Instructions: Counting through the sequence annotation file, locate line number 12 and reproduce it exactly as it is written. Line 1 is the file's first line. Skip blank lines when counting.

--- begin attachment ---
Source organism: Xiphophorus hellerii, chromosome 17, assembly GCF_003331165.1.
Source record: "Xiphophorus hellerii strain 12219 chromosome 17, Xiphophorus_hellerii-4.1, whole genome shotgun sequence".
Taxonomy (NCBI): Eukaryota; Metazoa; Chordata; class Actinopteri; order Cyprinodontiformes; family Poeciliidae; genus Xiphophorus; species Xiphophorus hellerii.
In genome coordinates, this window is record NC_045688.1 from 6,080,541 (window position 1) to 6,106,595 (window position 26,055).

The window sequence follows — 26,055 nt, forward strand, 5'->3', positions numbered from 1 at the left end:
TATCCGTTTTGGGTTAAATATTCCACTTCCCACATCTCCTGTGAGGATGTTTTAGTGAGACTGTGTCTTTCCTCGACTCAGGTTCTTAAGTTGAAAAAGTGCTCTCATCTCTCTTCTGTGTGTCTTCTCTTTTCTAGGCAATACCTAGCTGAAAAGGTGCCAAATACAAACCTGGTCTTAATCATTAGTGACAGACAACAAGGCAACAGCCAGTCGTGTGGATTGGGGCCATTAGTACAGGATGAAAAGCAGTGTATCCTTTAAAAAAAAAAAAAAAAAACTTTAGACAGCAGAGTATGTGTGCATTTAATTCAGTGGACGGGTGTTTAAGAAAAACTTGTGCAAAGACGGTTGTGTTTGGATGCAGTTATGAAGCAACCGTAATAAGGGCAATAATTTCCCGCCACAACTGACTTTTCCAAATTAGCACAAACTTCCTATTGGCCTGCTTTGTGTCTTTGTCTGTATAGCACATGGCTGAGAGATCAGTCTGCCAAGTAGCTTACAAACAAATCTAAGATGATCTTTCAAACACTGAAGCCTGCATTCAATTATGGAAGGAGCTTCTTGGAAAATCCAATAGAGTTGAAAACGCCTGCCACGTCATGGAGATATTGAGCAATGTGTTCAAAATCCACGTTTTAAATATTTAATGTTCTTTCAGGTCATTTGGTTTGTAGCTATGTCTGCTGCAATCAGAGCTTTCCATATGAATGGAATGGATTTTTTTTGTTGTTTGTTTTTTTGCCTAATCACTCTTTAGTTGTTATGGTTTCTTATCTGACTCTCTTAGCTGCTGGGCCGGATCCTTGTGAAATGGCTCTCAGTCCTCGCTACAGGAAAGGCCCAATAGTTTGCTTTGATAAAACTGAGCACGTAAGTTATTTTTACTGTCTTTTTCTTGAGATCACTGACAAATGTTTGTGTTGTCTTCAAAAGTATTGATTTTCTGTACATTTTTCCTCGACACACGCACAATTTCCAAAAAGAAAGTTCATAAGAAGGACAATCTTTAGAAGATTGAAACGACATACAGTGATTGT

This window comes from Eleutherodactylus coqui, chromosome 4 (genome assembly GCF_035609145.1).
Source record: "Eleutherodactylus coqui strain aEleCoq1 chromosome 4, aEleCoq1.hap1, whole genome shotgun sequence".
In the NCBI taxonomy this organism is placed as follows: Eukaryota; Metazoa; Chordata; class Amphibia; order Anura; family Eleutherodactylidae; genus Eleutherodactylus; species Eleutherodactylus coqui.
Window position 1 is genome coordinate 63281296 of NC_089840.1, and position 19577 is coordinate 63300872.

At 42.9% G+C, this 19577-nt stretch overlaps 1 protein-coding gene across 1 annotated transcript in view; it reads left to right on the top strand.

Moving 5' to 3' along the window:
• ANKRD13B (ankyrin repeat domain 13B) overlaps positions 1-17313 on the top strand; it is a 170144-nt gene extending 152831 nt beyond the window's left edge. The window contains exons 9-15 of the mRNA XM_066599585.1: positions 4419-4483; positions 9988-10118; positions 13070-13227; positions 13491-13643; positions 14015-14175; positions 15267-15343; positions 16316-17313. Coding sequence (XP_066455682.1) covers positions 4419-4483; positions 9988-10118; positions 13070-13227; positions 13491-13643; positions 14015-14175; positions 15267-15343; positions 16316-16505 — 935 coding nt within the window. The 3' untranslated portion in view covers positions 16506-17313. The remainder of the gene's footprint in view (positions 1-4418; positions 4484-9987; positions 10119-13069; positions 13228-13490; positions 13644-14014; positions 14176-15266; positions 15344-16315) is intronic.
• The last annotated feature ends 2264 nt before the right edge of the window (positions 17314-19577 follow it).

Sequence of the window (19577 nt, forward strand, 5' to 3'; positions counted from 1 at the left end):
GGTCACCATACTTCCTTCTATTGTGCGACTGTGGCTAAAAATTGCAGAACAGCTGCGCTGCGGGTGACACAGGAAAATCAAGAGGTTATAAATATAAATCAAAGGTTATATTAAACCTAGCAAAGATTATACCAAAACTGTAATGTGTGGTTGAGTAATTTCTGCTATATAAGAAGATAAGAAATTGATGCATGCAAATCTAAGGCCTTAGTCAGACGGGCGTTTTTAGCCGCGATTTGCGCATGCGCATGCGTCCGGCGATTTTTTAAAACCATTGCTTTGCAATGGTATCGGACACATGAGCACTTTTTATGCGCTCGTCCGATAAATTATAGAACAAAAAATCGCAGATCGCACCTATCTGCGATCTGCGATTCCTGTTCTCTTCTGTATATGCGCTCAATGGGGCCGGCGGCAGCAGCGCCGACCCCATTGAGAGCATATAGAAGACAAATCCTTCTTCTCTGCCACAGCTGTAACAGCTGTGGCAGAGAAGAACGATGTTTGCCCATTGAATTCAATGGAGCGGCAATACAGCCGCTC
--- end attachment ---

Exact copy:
Moving 5' to 3' along the window: